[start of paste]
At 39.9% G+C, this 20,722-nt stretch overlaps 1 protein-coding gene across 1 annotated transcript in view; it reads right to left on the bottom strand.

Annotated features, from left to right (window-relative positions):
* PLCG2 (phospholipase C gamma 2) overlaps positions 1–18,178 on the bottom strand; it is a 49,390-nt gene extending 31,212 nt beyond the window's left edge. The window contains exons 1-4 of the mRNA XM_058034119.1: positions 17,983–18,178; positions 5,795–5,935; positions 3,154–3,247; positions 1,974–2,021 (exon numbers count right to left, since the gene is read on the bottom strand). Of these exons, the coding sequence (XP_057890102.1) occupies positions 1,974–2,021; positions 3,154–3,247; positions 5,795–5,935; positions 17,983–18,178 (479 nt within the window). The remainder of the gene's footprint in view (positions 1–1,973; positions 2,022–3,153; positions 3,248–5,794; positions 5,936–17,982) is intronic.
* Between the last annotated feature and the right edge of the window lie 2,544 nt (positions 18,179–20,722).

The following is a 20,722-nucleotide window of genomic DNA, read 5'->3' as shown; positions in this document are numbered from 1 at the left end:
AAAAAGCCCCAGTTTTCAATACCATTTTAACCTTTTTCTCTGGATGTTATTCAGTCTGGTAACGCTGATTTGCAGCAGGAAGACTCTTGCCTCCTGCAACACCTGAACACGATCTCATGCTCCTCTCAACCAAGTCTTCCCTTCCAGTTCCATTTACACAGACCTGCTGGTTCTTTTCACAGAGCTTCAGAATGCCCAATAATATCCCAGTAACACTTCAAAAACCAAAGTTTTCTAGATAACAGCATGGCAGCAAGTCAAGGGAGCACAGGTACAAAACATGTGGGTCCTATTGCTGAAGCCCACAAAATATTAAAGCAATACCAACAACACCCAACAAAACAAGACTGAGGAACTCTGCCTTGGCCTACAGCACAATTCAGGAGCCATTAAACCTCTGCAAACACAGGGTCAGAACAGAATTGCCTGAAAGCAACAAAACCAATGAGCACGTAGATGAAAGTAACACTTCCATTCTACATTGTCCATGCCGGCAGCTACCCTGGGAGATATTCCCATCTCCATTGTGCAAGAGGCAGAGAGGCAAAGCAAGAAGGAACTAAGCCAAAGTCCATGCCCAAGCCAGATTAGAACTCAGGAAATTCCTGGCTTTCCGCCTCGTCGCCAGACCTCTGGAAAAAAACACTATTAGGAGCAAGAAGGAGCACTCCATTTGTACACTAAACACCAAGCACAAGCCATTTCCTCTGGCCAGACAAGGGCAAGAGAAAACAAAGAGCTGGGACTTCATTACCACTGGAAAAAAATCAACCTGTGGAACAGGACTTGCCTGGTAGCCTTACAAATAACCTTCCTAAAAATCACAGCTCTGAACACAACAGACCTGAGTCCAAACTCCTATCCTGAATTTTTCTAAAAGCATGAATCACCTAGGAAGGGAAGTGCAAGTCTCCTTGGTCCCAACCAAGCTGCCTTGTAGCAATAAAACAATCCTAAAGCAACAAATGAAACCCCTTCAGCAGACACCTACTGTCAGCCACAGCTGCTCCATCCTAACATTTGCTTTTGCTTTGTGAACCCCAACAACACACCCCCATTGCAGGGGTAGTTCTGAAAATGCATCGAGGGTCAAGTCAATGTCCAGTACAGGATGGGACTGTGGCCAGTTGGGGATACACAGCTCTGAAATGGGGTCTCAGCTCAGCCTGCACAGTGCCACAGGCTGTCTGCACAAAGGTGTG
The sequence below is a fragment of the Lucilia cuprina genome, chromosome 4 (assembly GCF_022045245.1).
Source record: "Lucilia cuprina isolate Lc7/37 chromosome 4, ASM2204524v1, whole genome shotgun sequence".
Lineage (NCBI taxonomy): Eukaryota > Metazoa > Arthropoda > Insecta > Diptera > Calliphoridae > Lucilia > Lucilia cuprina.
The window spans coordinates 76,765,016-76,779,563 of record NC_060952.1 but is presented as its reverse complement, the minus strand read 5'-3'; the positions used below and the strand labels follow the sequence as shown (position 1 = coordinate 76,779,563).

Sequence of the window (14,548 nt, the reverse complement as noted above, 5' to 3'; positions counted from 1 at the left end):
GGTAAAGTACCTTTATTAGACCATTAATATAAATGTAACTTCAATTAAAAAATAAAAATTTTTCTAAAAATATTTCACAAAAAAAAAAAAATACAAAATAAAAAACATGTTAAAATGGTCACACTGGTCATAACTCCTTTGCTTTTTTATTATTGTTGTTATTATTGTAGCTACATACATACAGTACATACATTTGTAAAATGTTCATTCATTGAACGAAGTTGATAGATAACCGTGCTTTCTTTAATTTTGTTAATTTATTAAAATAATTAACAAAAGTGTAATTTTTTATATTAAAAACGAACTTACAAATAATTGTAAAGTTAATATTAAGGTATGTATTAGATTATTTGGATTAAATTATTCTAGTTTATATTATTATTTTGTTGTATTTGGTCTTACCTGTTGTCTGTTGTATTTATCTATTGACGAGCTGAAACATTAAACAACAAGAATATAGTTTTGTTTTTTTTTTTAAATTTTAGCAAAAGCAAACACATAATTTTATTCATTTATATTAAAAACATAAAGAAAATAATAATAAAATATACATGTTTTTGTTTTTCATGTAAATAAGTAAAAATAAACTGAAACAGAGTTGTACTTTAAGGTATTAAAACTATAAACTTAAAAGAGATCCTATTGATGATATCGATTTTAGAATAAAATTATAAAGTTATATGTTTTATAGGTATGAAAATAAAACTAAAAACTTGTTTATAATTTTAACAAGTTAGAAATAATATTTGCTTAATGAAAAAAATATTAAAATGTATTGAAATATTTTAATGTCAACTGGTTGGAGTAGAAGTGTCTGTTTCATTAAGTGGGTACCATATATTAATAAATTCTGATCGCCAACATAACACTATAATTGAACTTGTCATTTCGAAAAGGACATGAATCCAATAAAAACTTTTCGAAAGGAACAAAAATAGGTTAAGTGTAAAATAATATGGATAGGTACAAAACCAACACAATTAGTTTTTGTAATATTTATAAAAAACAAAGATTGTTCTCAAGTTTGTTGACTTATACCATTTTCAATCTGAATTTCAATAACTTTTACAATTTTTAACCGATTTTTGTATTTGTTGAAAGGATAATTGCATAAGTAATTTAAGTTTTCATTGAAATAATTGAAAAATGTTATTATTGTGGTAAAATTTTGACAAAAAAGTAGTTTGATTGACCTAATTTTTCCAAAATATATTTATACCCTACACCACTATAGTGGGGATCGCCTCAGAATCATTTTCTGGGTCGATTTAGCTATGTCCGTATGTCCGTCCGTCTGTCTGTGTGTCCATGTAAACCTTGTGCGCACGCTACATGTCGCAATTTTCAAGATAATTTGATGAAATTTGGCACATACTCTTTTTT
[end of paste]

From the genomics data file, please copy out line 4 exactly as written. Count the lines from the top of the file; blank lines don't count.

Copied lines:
* Between the last annotated feature and the right edge of the window lie 2,544 nt (positions 18,179–20,722).